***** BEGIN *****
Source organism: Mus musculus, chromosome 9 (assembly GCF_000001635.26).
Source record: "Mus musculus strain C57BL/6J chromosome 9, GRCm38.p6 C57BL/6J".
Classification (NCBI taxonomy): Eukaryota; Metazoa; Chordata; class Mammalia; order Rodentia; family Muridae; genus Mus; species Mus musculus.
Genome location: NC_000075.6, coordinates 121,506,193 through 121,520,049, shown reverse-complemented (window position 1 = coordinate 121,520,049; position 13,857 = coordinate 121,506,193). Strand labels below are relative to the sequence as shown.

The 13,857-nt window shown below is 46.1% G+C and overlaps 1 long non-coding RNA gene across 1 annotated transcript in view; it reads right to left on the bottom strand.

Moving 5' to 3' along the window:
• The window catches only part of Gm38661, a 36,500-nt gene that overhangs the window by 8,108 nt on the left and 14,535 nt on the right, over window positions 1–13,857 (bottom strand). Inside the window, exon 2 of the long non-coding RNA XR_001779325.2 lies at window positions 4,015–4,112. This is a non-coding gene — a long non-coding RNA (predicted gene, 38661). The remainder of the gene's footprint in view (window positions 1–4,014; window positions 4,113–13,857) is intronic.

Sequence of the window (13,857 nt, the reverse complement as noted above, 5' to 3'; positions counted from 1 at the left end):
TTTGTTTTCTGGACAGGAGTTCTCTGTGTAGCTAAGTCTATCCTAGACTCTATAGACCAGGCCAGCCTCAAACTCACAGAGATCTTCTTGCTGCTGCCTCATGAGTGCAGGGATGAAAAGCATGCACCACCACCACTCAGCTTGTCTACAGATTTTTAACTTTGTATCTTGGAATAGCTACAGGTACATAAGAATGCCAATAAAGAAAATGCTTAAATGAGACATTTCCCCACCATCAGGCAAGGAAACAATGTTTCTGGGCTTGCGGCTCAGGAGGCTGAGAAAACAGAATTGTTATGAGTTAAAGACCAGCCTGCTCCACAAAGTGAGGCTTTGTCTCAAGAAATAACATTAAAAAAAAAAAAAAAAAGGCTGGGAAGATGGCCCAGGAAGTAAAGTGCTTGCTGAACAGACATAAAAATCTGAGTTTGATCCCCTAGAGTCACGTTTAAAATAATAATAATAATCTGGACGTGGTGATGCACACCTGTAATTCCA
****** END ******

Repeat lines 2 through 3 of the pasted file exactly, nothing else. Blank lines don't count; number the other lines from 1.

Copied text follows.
Source record: "Mus musculus strain C57BL/6J chromosome 9, GRCm38.p6 C57BL/6J".
Classification (NCBI taxonomy): Eukaryota; Metazoa; Chordata; class Mammalia; order Rodentia; family Muridae; genus Mus; species Mus musculus.